Leadership issues are in the limelight in Asia, including Malaysia's reaction to the Chinese envoy's remarks after his Petaling Street visit, the Thai PM's search for a new policy for the rural poor and South Korea's bid to share its expertise globally. Here are excepts from newspapers in the Asia News Network.
Did Dr Huang Huikang interfere in Malaysia's domestic affairs? Did the Malaysian government overreact?
Under Malaysia's current political climate, seemingly normal and acceptable talk and behaviour are being misinterpreted or distorted as "intervention" or "infringement".
This is particularly true in the case of Petaling Street, which has itself become a highly sensitive landmark.
In the eyes of Malay politicians and nationalists, that place is now in the forefront of their so-called struggle. The fact that Ambassador Huang went there and said certain things has been interpreted as an endorsement of confrontation against the "red shirts".
Their reaction has been very straightforward.
Before even finding out exactly what the Ambassador was trying to say, they asserted dogmatically that it was an act of intervention.
Although Wisma Putra claimed that it was normal to call in an ambassador for clarification, many have smelt something unbecoming in the gesture.
Summoning an ambassador reflects discontentment in a blatant show of counteraction. And it is even less usual to summon the Chinese Ambassador, given the fact that China has always been both a key strategic ally and an economic partner in the foreign policy of Prime Minister Najib Razak's administration.
It is extremely unusual for the Malaysian government to take the risk of jeopardising its ties with Beijing. No matter how much we loathe it, Malaysians have found themselves in increasingly confrontational ethnic politics after the recent two rallies.
To consolidate their fundamental support base, politicians and political parties have spared no effort in "heating up" seemingly harmless issues. And they are getting bolder and bolder.
50 shades of 'popularism'
Officially, it's not "populism" (prachaniyom). It's "pracharath". And there is no precise English translation for that. And if there is an equivalent in the Western political world, the term hasn't been popularised.
Thai politics has produced another "first"!
Prime Minister Prayut Chan-o-cha and the Deputy Premier for Economic Affairs Somkid Jatusripitak have been trying to find a new policy that gets help to the rural poor without it sounding like a populist policy.
Renowned social activist Prawase Wasi was just the right person to fill the gap.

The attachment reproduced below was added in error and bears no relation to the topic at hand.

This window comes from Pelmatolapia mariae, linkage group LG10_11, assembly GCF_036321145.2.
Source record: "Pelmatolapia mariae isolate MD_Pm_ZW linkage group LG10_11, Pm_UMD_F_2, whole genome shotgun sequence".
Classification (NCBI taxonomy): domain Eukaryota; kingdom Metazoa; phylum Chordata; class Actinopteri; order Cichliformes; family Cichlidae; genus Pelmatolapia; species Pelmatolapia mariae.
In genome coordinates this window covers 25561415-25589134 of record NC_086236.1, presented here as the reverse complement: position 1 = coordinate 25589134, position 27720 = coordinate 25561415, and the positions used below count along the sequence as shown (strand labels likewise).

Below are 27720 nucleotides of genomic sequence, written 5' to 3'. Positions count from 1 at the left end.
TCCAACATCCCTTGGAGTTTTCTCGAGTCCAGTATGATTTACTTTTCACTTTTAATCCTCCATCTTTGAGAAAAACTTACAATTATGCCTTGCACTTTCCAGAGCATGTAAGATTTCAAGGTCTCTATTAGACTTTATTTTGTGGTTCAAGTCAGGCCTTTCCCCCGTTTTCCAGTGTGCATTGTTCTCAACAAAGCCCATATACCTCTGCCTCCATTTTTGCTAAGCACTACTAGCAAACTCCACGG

It so happens that Dr Somkid and Dr Prawase had formed a "Pracharath Group" long before the political turmoil emerged. Their pressure group was created as a non-partisan gathering of activists seeking solutions to the social issues facing Thailand.
"Pracha" means people. "Prachaniyom" means "popular with the people". It was supposed to be a positive term, until the Thaksin government decide to adopt it for its populist policy, which eventually wreaked havoc on the national budget.
It has since been considered taboo.
The current power-holders, however, have depicted prachaniyom as a seriously flawed policy that merely served the interests of politicians.
"Pracharat" is now the official policy pillar.
If "pracha" means "people", then "rat" refers to "the state".
The English translation of the term, as a government spokesman pointed out, would be "state of the people". A few academics, including political scientists, have admitted to being flabbergasted by the introduction of "pracharath" as a national policy - and understandably so.
The main reasons behind the coining of the new term are quite simple. The economy can be invigorated only if the agricultural sector is given a big boost and new money injected into the provinces. However, offering a special budget for the local tambons (governments) would naturally conjure up pictures of the "populist" policy that has been attacked by the current government all along.
But in the end, what's in a name? The only true distinction between prachaniyom and pracharath will depend on whether the latter can produce benefits for the rural poor via government largesse that also helps build their immunity to future political manipulation.
S. Korea's international role grows
South Korea showed its readiness to play a more vital role in the international community during the United Nations Sustainable Development Summit last month.
President Park Geun Hye pledged US$200 million (S$285.6 million) towards healthcare services and education of girls over a period of five years, starting next year.
South Korea will provide health- and education-related official development assistance to countries like Nepal, Laos and Bangladesh to close the gender gap in education and help girls reach their full potential.
Describing South Korea as "a vivid testament to all that education can do", Ms Park also pledged to bolster support for establishing vocational, polytechnic and high-tech institutes.
South Korea has also pledged to share its experience and know-how in rural development through its Saemaul Undong or New Community Movement.
As an aid-recipient country that has become a donor nation, it has valuable experience and lessons to share. The country's rise from the
ashes of war to an economic powerhouse and a vibrant democracy in just five decades is one that is inspiring for many developing countries.
What worked for South Korea may not necessarily work for other countries.
Indeed, it should guard against efforts to outright export its experience and models; rather, it should work as a partner towards humanity's common goal of improving lives.
•The View From Asia is a weekly compilation of articles from The Straits Times' media partner Asia News Network, a grouping of 22 newspapers. For more, see www.asianewsnet.net
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